Rainforests Aren't Just for the Tropics.
The Amazon rainforest sure caught our attention these last few weeks. The fires that burned across one of the most biologically diverse and significant regions truly highlighted the need for action to counter the devastation caused by deforestation and climate change.
Unfortunately, the Amazon isn't the only rainforest currently suffering from an inordinate number of fires. The Congo Basin Rainforest (the second largest in the world) and Indonesian rainforest are also experiencing a lot of deforestation.
All the attention being given to the Amazon got us thinking: Where are all the world's rainforests?
Surprisingly, there are quite a few regions designated as rainforests around the world. Below you will find some of the most fascinating ones we could find.
But first, what exactly is a rainforest?
How Do You Like Your Rainforest: Temperate or Tropical?
Most simply, rainforests are tall, dense forests where there is a lot of precipitation. These forests tend to be old, and are often considered to be some of the oldest living ecosystems on the planet. To be considered a rainforest, there is a minimum amount of annual rainfall that must occur.
And that's basically where the similarities end!
There are two broad categories in which rainforests can be characterized: tropical and temperate. Tropical rainforests are the forests that come to mind first. Dense mossy trees with colorful birds flying above, and deadly snakes and spiders scurrying across the forest floor.
These rainforests are situated within about 10 degrees of the equator and have average monthly temperatures exceeding 64° F. Most importantly, tropical rainforests must have a minimum of 66 inches of rainfall annually, and can sometimes exceed 390 inches! These forests are quite common in the tropical regions. Tropical rainforests can be found in Brazil, Colombia, Bolivia, Chile, Sub-Saharan Africa, Myanmar, Papua New Guinea, Australia, and the list goes on.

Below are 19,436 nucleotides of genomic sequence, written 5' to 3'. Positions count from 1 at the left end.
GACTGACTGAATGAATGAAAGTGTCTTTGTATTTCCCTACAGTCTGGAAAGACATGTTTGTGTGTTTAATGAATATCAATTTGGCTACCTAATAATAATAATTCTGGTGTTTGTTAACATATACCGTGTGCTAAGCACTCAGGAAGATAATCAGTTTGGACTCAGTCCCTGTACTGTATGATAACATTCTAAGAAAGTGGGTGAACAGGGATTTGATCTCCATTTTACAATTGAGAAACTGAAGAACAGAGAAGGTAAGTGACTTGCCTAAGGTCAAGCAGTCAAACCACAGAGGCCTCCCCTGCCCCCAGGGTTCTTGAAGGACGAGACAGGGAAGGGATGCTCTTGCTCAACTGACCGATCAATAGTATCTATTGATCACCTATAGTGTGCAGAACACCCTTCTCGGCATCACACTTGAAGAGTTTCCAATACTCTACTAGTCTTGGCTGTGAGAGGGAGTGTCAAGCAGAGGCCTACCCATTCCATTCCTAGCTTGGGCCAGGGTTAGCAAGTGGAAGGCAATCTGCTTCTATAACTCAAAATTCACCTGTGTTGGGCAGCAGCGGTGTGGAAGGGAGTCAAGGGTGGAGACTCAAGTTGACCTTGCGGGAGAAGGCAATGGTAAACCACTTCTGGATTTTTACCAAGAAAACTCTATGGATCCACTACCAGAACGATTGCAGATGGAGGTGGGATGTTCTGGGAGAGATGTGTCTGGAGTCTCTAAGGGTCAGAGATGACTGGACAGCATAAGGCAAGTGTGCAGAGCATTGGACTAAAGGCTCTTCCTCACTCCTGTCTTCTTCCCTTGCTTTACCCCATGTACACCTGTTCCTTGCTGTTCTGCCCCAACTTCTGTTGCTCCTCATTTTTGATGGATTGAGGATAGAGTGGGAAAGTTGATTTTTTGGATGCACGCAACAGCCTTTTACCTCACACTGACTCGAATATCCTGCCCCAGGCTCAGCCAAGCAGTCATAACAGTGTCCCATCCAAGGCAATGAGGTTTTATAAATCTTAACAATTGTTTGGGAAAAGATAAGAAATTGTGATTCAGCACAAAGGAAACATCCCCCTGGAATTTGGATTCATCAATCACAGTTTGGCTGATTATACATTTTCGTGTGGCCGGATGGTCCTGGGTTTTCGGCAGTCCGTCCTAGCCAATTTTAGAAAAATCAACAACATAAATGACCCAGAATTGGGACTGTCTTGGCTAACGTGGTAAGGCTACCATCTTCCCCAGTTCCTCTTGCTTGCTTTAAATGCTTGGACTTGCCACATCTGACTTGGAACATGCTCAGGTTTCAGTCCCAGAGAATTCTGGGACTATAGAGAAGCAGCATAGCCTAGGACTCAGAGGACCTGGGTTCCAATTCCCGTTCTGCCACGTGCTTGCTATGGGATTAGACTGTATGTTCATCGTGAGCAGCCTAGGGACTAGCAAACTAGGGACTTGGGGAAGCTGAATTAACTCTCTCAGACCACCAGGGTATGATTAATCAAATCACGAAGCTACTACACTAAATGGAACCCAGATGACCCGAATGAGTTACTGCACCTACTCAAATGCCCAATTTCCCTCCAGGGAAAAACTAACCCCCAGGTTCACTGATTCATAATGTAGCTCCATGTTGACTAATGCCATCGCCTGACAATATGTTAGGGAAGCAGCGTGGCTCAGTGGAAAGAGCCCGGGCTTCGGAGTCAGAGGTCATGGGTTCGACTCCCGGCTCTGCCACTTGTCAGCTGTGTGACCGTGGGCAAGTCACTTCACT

Temperate rainforests, on the other hand, are comparatively rare and require a little more defining. While there remains a minimum requirement for rainfall and temperature (55 inches/year and 39° F), other factors can be considered, such as canopy coverage and method of regeneration.
These forests can be found in the Pacific temperate regions like the Pacific Northwest of North America and the Southwestern South America, but pockets of temperate rainforest can even be found in Northwestern Europe and Oceania.
Just a Few Rainforests You've (Probably) Never Heard Of.
Now that you have an idea of what a rainforest actually is, here are some a few unexpected and interesting places you can find rainforests.
1. Congolese Rainforest
The rainforest of the Congo River basin is the second largest rainforest ecosystem in the world, covering more than 175 million hectares, and spanning six different countries (Cameroon, Central African Republic, Democratic Republic of Congo, Equatorial Guinea, Gabon, and the Republic of Congo).
Not only does it nearly match the Amazon in size, the Congolese rainforest stands up to the South American giant in terms of biodiversity as well. Some of the world's most recognizable (and endangered) animals call the Central African forest home: gorillas, chimpanzees, elephants, hippos and even lions!
2. Valdivian Temperate Rainforest
Our first temperate rainforest on the list, the Valdivian rainforest can be found on the west coast of Argentina and Chile.
Sandwiched between the Pacific Ocean to the east and the Andean Mountains to the west, this long strip of rainforest is quite stunning and diverse as the climates change dramatically along its North-South length. It even has sections of bamboo forests!
Though little recognized around the world, parts of the Valdivian rainforest are quite famous. Doug Tompkins (founder of North Force, married to Kristine Tompkins, former CEO of Patagonia) famously - some say infamously - opened the Parque Patagonia conservation area here.